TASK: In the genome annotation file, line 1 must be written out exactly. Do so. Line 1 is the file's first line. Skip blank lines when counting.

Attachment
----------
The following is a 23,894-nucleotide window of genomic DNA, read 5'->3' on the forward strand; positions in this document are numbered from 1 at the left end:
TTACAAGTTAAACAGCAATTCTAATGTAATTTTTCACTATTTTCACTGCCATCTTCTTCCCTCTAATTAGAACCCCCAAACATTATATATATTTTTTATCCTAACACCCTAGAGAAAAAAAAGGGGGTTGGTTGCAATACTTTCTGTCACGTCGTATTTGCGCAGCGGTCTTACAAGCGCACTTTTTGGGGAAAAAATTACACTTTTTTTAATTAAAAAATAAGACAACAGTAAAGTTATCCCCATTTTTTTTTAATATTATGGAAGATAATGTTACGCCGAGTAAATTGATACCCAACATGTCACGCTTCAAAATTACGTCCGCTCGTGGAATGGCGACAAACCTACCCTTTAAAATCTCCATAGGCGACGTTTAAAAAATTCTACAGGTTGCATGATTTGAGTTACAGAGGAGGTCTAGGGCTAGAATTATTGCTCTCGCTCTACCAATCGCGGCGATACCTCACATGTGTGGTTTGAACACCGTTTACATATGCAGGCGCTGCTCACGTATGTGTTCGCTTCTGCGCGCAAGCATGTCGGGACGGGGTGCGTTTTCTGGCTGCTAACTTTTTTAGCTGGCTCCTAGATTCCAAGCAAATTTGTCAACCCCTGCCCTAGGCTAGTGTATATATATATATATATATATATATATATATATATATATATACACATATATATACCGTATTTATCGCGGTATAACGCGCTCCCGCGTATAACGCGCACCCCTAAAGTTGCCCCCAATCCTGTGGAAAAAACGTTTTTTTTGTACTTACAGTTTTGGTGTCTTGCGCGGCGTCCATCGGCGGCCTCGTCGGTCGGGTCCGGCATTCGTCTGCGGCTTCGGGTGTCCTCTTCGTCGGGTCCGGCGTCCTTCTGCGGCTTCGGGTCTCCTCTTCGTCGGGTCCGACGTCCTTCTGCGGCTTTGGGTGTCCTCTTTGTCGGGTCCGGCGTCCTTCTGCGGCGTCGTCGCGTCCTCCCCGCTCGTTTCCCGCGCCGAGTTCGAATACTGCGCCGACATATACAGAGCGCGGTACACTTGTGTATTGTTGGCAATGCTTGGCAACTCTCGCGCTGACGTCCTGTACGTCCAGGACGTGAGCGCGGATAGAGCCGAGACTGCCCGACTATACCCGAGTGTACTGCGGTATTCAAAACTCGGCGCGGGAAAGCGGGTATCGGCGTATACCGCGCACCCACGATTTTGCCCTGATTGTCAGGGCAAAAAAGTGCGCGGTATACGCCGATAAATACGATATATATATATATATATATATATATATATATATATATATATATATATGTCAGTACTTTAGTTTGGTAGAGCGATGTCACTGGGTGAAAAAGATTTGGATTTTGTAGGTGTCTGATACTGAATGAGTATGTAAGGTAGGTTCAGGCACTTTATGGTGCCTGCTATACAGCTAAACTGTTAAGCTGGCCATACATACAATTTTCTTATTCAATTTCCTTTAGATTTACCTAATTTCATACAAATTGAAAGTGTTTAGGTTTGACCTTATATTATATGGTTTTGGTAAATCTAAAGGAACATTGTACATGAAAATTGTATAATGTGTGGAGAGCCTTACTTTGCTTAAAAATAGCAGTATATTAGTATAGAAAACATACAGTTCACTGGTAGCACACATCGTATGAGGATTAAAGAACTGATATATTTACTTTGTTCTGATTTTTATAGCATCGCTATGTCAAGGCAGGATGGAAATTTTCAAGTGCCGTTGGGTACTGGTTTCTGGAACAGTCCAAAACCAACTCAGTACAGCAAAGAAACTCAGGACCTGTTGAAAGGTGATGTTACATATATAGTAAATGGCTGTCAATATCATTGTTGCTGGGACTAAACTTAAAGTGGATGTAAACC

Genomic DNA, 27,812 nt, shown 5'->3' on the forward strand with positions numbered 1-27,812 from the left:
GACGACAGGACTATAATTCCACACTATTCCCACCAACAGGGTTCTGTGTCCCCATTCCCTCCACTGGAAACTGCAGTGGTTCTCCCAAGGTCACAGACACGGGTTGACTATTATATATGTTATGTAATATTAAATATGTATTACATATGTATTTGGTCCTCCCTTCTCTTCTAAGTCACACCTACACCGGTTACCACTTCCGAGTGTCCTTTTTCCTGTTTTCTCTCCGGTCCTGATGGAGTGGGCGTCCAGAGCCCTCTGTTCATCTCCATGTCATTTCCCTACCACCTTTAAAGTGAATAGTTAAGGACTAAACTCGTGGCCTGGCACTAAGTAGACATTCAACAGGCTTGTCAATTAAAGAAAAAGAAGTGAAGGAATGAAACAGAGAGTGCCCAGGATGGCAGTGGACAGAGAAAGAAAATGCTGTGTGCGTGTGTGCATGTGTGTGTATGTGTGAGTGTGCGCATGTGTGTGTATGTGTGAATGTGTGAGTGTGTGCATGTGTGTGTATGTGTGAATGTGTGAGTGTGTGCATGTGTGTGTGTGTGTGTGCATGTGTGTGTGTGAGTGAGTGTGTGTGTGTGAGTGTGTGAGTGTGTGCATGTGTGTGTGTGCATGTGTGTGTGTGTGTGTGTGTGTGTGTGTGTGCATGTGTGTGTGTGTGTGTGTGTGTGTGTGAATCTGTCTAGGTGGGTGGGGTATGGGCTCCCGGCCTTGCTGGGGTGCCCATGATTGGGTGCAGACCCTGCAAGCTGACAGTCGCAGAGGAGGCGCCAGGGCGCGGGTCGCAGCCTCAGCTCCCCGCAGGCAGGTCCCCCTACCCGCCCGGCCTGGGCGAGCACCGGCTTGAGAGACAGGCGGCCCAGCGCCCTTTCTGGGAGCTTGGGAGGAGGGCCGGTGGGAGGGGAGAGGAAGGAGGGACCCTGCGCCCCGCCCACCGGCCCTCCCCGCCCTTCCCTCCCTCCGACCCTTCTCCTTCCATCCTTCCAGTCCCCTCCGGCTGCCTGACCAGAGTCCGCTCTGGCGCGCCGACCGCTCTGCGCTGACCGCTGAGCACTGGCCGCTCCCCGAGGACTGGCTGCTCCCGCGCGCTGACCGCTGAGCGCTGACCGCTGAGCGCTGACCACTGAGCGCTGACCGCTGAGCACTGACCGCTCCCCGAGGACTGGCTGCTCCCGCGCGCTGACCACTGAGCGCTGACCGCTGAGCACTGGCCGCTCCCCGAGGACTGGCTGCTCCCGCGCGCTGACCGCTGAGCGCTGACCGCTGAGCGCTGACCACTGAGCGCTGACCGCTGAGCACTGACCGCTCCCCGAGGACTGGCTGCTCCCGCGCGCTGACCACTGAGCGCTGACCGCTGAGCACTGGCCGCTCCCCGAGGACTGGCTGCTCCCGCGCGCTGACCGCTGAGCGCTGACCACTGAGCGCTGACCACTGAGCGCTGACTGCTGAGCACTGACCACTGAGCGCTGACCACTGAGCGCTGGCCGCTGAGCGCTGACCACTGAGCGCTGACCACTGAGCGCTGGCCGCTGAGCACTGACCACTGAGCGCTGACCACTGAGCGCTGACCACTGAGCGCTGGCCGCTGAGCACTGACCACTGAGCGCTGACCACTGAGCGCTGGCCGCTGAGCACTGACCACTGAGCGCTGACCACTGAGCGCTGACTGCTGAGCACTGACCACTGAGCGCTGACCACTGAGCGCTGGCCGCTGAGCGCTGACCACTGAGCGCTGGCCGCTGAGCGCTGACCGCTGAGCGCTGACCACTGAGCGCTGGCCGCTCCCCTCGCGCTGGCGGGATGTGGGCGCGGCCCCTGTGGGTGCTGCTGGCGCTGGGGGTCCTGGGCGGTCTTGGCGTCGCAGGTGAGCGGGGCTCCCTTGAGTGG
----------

The following is a 23,894-nucleotide window of genomic DNA, read 5'->3' on the forward strand; positions in this document are numbered from 1 at the left end: